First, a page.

The question of where to spend your SEO budget is a common one, and it’s something I hear every week.
For those looking for a solution to this question, many SEO businesses, as well as consultants, will happily provide them with the answer – and that answer just so happens to be what the company/consultant specializes in! As a hammer specialist, you begin to believe you can nail anyone (which is not true).
Nobody wants to hear this, but it’s true: “It depends.” To listen to that is to be back where they started – without knowing how to proceed.
For your convenience, I’ll guide you through several situations and explain how I would allocate your funds for each, rather than leaving you in the lurch or trying to sell you something you don’t need.
On Page SEO vs Link Building: Does 50/50 work perfectly?
A few folks in the comments asked us about the 50/50 scenario, so that I will add this after the fact. I’m sure there are many additional legitimate permutations, but these are examples based on typical situations I’ve seen.
Specifically, we rejected the 50/50 blend since it implies that there is one “ideal” combination that can be maintained throughout the lifecycle of a website. The ideal mix should never be left on autopilot; it should always be tweaked to achieve the best results.
Investing time and money in the foundations of your site’s design, keyword research, and on-page optimization are all essential when launching a new website. For a few months, that combination maybe 100% or 90% on-page.
You’ll still need to create content, but you’ll also need to start acquiring links as soon as the structure is in place and your debut. In the case of a site that relies heavily on fresh material (such as a blog or news site), on-page SEO may account for as much as 70% to 80% of the total effort.
It is possible to do 30% on-page and 70% link-building for a directory or resource site with a critical amount of material.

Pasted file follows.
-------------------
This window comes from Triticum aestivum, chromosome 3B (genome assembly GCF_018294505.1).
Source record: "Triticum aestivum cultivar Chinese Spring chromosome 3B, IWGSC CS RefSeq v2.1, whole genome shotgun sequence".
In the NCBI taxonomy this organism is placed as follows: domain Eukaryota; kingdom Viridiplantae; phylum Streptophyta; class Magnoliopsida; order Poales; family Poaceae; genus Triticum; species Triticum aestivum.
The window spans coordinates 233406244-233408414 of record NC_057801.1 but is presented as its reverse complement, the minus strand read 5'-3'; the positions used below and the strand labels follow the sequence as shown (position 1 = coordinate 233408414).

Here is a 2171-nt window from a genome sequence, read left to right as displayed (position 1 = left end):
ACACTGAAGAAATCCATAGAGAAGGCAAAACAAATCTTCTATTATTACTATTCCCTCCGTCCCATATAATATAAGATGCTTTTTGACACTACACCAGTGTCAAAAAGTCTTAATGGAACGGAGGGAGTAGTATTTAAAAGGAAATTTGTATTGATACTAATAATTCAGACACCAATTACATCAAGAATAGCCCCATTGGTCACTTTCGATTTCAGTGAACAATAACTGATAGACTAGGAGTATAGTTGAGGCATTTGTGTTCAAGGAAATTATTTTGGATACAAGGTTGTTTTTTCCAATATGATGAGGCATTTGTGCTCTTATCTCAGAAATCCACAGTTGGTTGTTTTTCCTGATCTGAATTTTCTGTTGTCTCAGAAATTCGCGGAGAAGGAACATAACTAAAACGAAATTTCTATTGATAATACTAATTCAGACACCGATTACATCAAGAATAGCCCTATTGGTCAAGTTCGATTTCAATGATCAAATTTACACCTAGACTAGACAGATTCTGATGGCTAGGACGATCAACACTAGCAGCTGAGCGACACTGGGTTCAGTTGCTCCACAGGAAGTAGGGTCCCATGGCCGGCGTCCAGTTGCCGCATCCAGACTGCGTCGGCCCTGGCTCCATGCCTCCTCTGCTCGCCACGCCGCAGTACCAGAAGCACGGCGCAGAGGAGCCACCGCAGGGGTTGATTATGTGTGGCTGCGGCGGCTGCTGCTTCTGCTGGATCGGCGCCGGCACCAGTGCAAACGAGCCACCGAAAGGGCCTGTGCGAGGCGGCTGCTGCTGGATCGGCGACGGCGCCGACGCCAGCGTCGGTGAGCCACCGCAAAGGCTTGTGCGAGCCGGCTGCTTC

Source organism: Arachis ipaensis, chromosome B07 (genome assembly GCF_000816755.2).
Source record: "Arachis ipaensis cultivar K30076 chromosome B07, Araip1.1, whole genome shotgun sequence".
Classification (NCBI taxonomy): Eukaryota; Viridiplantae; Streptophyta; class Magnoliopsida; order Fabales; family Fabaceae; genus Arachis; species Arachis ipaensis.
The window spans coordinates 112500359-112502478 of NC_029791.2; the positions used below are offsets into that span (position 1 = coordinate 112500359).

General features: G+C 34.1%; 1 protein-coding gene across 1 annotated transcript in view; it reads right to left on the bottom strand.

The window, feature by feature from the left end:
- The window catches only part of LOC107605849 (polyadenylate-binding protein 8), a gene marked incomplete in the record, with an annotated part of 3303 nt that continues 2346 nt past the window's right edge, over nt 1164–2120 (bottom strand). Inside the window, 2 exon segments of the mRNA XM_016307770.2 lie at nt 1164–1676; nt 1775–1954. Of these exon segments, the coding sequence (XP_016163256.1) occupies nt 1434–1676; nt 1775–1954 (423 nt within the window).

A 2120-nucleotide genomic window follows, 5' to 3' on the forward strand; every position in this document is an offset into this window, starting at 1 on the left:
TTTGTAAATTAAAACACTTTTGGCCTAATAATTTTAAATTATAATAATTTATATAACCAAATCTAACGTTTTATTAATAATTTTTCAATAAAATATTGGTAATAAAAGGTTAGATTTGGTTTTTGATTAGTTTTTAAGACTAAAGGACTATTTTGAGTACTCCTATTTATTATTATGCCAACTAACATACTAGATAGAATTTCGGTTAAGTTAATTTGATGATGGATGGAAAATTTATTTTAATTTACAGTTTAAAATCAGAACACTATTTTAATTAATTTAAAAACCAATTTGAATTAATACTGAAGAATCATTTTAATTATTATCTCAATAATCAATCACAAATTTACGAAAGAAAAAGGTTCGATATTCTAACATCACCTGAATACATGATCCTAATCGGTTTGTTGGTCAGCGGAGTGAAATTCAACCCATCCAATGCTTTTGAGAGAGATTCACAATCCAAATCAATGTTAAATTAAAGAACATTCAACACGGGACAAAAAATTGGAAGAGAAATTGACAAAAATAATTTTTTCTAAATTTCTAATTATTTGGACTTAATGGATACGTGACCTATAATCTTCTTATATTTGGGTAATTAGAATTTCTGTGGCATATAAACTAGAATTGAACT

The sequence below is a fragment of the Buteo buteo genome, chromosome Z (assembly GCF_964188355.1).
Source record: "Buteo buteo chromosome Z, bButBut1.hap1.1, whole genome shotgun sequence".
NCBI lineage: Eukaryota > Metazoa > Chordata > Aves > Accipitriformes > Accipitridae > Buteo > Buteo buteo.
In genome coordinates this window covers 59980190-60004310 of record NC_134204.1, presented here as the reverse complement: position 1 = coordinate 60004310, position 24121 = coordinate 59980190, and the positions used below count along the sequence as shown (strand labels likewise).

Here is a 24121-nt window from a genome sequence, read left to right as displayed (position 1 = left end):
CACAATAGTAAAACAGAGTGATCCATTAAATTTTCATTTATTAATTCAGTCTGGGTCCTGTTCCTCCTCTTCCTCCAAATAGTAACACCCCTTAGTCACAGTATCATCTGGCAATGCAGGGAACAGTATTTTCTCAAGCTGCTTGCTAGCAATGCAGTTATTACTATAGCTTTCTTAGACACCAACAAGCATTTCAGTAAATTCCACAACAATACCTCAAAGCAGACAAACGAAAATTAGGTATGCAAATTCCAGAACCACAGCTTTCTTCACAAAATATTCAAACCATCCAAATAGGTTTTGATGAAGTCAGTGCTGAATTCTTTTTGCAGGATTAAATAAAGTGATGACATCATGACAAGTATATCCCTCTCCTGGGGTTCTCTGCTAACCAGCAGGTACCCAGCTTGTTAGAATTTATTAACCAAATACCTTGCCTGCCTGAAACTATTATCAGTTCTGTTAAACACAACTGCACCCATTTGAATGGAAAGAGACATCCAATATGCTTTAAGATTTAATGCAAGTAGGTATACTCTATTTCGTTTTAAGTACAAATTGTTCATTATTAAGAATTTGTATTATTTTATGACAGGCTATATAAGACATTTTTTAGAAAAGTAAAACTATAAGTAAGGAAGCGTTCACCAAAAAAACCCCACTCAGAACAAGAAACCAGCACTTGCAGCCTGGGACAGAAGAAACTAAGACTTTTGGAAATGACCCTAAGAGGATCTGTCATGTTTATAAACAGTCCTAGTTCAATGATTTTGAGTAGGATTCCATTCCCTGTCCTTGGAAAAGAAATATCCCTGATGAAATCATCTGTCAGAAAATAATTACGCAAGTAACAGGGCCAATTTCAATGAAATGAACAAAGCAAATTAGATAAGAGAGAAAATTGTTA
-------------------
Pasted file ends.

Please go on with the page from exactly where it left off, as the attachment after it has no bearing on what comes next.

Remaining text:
Your site’s evolution and the shifting demands of your business will constantly alter the mix.
Which Factors Impact Link Building?
Regarding Google’s PageRank, a mathematical algorithm that measures a page’s “worth” by looking at other pages that link to it, link-building is the cornerstone. Backlinks are an essential ranking component, along with search intent.
Generally, the higher a page ranks in the SERPs, the more backlinks it has (especially those from other domains).
As a side benefit, the more backlinks a page has, the more organic traffic it receives.
Your rankings will not be affected equally by all backlinks, though. Six characteristics can be used to evaluate a backlink:
- Authority – If we consider links as votes, pages with more votes will send a more decisive vote to other pages.
- Relevance – According to Google, “If other major websites on the subject connect to the page, that’s a good clue that the information is of high quality.”
- Anchor text — Like internal links, the anchor texts of backlinks assist Google in comprehending the context of the target page.
- Following or not following a link is determined by the “follow” or “nofollow” property. ‘Follow’ is the polar opposite of ‘Follow”. Generally, the “followed” links will have more impact. All links are “follow” by default unless set differently.
- Placement – Links that are more likely to be clicked (e.g., links in the content, links placed higher on a page) will likely pass more authority.